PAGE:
On October 26, 2020, the Internal Revenue Service announced the cost-of-living adjustments (COLA) that will take effect on January 1, 2021 (IRS Notice 2020-79). These COLAs affect various contribution and deduction limits for qualified retirement plans, as well as the deductible contribution limits for traditional Individual Retirement Arrangements (IRAs).
Internal Revenue Code Section 415(d) requires that the Secretary of the Treasury annually adjust these limits for cost-of-living increases. These adjustment procedures are similar to those used to adjust benefit amounts under IRC Section 215(i)(2)(A) or the Social Security Act.
While some limitations increased, the majority of the limitations remain unchanged from the 2020 limits. The more common limitations are summarized below, along with the applicable Code Section and/or Treasury Regulations Section (Regs).
The annual contribution limitation for defined contribution plans increases from $57,000 to $58,000 (Code Section (415(c)(1)(A)).
The annual maximum considered compensation limit increases from $285,000 to $290,000 (Code Sections 401(a)(17), 404(l),408(k)(3)(C) and 408(k)(6)(D)(ii)).
The dollar limitation for determining the maximum account balance in an Employee Stock Ownership Plan (ESOP), subject to a five-year distribution period, increases from $1,150,000 to $1,165,000; however the dollar amount used to determine the lengthening of the five-year distribution period remains unchanged at $230,000 (Code Section 409(o)(1)(C)(ii)).
The Social Security Taxable Wage Base increases from $137,700 to $142,800.
The compensation threshold for simplified employee pensions (SEPs) increases from $600 to $650. (Code Section 408(k)(2)(C)).
The annual deferral limit for 401(k), 403(b), and 457 plans remains unchanged at $19,500 (Code Sections 402(g)(1),402(g)(3)).
The annual deferral limit for deferred compensation plans of state and local governments, and tax-exempt organizations remains unchanged at $19,500 (Code Section 457(e)(15)).
The limitation on the annual benefit under a defined benefit plan remains unchanged at $230,000. (Code Section 415(b)(1)(A)).
The annual “look-back” compensation income limit for purposes of the definition of “Highly Compensated Employee” remains unchanged at $130,000 (Code Section 414(q)(1)(B)).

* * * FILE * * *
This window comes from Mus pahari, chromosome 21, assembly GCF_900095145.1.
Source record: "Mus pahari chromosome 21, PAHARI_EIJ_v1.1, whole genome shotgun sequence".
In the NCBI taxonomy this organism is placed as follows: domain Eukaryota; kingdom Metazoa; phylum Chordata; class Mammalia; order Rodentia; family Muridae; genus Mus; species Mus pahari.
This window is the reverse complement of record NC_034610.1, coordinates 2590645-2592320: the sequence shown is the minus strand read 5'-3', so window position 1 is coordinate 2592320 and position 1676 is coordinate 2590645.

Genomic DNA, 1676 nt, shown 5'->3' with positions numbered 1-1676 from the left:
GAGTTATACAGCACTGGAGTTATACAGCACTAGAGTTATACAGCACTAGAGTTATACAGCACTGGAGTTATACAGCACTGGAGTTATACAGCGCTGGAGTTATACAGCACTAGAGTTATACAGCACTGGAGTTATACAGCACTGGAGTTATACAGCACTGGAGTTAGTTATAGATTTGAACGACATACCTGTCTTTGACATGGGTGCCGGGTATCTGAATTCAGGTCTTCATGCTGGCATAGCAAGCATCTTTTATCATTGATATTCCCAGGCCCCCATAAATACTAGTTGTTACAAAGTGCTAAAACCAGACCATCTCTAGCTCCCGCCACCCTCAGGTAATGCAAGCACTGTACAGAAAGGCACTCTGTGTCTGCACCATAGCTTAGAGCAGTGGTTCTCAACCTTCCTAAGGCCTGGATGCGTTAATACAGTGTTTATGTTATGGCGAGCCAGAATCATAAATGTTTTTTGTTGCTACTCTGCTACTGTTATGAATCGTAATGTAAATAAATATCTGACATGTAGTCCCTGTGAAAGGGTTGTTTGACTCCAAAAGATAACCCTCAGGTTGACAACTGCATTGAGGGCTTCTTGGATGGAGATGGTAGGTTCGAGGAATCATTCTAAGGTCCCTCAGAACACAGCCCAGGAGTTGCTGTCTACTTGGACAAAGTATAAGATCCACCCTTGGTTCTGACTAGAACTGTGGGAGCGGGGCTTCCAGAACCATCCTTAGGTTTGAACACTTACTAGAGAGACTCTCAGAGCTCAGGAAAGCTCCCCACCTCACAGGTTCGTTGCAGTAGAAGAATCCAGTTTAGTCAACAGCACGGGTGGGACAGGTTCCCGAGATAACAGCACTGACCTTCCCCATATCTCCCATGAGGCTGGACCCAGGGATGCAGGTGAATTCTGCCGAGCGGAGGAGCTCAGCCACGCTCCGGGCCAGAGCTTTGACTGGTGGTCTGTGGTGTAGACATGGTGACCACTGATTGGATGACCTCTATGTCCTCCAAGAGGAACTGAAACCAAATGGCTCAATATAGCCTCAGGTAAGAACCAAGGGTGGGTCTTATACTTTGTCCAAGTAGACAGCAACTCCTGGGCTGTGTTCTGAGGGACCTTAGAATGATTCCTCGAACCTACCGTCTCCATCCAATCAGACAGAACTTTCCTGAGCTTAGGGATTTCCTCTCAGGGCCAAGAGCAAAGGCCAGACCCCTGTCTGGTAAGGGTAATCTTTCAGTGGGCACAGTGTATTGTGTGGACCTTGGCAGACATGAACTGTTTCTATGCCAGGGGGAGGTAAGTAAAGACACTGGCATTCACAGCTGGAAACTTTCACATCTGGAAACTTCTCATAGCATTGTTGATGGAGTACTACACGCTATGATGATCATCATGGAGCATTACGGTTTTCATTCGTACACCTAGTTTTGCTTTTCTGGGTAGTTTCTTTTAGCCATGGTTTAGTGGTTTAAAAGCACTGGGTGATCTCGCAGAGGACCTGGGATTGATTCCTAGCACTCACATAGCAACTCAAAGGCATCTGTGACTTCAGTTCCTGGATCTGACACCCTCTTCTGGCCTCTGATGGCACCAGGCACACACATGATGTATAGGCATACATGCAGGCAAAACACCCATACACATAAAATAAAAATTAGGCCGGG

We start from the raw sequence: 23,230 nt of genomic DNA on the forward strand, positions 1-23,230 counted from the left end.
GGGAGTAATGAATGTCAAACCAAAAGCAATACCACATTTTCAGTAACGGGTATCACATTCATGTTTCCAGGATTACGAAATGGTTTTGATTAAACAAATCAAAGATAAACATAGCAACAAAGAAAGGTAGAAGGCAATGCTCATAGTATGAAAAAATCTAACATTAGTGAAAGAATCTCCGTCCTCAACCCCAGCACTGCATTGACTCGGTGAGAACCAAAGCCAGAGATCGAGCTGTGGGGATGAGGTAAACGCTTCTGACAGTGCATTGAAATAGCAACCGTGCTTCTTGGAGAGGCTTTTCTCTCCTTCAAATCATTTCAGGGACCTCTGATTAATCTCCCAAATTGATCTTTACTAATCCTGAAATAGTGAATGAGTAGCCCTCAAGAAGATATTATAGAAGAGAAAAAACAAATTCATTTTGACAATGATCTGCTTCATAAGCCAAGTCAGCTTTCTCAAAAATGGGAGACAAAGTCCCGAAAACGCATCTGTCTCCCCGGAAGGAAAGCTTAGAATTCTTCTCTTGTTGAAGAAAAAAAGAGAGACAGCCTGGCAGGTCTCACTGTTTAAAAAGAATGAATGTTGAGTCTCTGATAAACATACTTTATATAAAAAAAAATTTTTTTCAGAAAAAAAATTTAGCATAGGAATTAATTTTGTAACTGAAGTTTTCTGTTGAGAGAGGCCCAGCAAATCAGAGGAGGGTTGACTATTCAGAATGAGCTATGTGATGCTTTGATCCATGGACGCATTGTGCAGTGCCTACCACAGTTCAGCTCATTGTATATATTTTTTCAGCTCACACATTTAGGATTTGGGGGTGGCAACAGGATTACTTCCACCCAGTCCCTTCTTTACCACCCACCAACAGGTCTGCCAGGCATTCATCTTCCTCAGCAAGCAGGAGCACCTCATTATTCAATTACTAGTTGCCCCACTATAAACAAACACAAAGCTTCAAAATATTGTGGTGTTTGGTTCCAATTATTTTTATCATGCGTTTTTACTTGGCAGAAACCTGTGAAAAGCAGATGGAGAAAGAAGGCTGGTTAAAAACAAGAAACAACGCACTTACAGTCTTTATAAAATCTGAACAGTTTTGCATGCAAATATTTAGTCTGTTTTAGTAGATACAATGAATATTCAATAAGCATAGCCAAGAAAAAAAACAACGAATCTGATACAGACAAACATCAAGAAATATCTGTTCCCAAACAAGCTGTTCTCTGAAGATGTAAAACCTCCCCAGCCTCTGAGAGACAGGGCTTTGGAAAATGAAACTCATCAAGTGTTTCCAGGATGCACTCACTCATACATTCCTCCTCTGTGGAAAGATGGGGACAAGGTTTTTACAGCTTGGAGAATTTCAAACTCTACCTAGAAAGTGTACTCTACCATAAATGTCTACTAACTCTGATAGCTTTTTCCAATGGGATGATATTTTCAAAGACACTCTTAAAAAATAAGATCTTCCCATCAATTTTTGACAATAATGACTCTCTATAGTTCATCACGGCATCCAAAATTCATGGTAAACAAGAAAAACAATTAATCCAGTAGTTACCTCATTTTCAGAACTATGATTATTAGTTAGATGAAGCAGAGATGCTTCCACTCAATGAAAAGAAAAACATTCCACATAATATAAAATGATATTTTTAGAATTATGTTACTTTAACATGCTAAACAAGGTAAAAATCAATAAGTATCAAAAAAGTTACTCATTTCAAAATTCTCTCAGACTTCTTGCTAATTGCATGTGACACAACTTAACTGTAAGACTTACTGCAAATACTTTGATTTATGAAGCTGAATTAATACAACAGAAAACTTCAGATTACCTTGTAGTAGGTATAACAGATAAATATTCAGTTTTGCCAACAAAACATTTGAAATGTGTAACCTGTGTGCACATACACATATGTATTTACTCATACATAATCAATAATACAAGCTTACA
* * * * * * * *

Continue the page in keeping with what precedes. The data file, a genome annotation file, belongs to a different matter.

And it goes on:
The annual compensation threshold for purposes of the definition of “Key Employee” in a top-heavy plan remains unchanged at $185,000 (Code Section 416(i)(1)(A)(i)).
The annual deferral limitation for SIMPLE retirement accounts remains unchanged at $13,500 (Code Section 408(p)(2)(E)).
The maximum amount of catch-up contributions that individuals age 50 or over may make to 401(k) plans, 403(b) plans, SEPs and governmental 457(b) plans remains unchanged at $6,500 (Code Section 414(v)(2)(B)(i)).
The dollar limitation on premiums paid with respect to a Qualifying Longevity Annuity Contract (QLAC) remains unchanged at $135,000. (Code Section 1.401(a)(9)-6 and Regs Section A-17(b)(2)(ii)).
The maximum amount that can be contributed to an IRA remains unchanged at $6,000 (Code Section 219(b)(5)(A)).
The IRA catch-up contribution limit for IRAs remains unchanged at $1,000 (Code Section 219(b)(5)(A)).
The limitation concerning the qualified gratuitous transfer of qualified employer securities to an ESOP remains unchanged at $50,000 (Code Section 664(g)(7)).
The maximum amount of catch-up contributions that individuals age 50 or over may make to SIMPLE 401(k) plans or SIMPLE retirement accounts remains unchanged at $3,000 (Code Section 414(v)(2)(B)(ii)).
Quick reference guide to key limitations for 2020 and 2021:
You’ve heard our thoughts… We’d like to hear yours
The Schneider Downs Our Thoughts On blog exists to create a dialogue on issues that are important to organizations and individuals. While we enjoy sharing our ideas and insights, we’re especially interested in what you may have to say. If you have a question or a comment about this article – or any article from the Our Thoughts On blog – we hope you’ll share it with us. After all, a dialogue is an exchange of ideas, and we’d like to hear from you. Email us at [email protected].
Material discussed is meant for informational purposes only, and it is not to be construed as investment, tax, or legal advice. Please note that individual situations can vary. Therefore, this information should be relied upon when coordinated with individual professional advice.